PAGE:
on business from the General Synod at Church House
After a service of Holy Communion there were four items discussed by the General
Guildford Report is the first attempt to consider how the Church will
cope with the divisions caused if legislation to consecrate women as Bishops
goes ahead. At this stage a decision has still not been made to approve the
consecration of women Bishops. The report was introduced and taken note of
this morning and it was noticeable that far more people were called from those
opposed to the innovation. A more substantial motion will be debated, at greater
length, on Thursday morning.
Of the conservative evangelicals called to speak were the following:
- Jane Bisson (Channel Islands) argued that the proposals in the
report were born out of desperation and that the Church is tearing itself
apart. She did not wish to see further division caused by going ahead.
Macleay (Vicar of St. Nick’s Sevenoaks) argued that
conservative evangelicals are being ignored and pointed out that
no evangelical opposed to the ordination of women had been appointed
as a Diocesan Bishop in the last decade.
- Sarah Finch (London)
asserted that women were being disenfranchised if they accepted biblical
models of ministry rather than those now current in the Church. She argued
that justice requires us to recognise that men and women are different.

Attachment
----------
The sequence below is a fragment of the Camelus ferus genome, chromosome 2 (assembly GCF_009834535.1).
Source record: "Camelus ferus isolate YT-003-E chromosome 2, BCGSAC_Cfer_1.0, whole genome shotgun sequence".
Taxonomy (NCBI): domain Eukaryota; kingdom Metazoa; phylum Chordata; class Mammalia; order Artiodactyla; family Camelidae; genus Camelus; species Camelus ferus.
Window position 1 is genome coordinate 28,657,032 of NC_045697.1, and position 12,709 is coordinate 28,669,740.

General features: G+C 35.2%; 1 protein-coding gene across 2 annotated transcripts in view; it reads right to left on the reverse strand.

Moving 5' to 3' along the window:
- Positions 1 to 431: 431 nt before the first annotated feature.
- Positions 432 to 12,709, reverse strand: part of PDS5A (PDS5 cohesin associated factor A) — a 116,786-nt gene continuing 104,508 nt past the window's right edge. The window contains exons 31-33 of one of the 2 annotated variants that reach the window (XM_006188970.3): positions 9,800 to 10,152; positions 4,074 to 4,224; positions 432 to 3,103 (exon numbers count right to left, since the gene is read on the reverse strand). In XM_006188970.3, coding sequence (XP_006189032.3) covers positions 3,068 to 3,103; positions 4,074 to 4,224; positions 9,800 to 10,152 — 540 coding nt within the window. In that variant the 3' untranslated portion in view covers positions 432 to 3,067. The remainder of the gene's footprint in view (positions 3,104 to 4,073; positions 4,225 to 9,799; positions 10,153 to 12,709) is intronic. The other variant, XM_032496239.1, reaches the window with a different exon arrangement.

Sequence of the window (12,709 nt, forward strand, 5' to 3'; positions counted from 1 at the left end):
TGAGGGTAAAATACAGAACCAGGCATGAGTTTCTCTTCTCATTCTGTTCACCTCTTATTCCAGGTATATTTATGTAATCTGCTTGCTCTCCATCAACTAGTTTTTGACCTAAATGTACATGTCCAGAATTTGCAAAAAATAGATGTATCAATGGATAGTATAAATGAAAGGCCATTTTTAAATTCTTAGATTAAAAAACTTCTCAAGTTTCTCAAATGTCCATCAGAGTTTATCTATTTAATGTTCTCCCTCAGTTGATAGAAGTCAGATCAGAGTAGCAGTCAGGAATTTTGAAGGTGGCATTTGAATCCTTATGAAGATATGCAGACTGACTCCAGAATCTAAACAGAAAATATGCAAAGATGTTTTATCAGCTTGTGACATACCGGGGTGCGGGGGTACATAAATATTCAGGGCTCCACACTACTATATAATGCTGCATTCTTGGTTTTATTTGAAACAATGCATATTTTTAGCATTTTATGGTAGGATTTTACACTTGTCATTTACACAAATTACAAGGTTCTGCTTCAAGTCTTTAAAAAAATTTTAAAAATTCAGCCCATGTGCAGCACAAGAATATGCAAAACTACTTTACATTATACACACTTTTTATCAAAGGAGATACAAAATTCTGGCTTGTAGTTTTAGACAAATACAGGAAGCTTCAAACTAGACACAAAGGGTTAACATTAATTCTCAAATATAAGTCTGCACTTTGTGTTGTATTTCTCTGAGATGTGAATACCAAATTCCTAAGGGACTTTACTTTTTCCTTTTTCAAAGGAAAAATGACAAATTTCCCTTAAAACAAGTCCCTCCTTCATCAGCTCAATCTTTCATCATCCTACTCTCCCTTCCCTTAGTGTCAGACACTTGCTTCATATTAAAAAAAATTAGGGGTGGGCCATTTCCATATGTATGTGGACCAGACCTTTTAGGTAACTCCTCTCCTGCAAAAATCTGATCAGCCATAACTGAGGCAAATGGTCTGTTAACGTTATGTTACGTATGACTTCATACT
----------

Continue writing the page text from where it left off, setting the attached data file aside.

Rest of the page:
Thomas (Exeter & Reform Press Officer) argued that there must
be acceptable provision for those opposed to the ordination
of women and stated that the Guildford proposals (called TEA) are a reasonable
starting place for this.
- Dr Chick Kaw Tan (Lichfield) stated that the
arguments for consecrating women as a matter of natural justice were
irrelevant if the original decision is wrong. He also argued that reception
meant that the practice must be universally accepted.
The afternoon and early evening saw three largely uncontroversial and uneventful
debates all of which were passed unanimously.
Seeds in Holy
Ground is a report on rural issues. The Synod affirmed its commitment
to work (ecumenically) to sustain and support an effective Christian presence
in each rural community. It also called on national and local government to
do more for rural communities and to involve churches (and other faith groups)
in decision-making. The report itself was commended for study in rural churches
and national church bodies were called upon to monitor and review the issues.
Pushing at the
Boundaries of Unity is a report on Anglican-Baptist relations.
This was commended for study but churches and feedback requested by the end
of 2007. It should be noted that the Baptists involved in this dialogue are
the Baptist Union not the reformed or particular Baptist churches who are much
more biblically conservative.
Mutual Expectations is a report on the Church of England’s colleges
and universities. The continuing involvement is recognised as of great benefit
of the Church and the institutions and builds upon the very strong involvement
in primary and secondary educations. There were a number of people in the debate
who called for the distinctive approach of church colleges to be maintained
although the speakers did not really flesh out what this meant in practice.
The motion passed was affirmative of the colleges and called for greater partnership
between dioceses and the higher education institutions.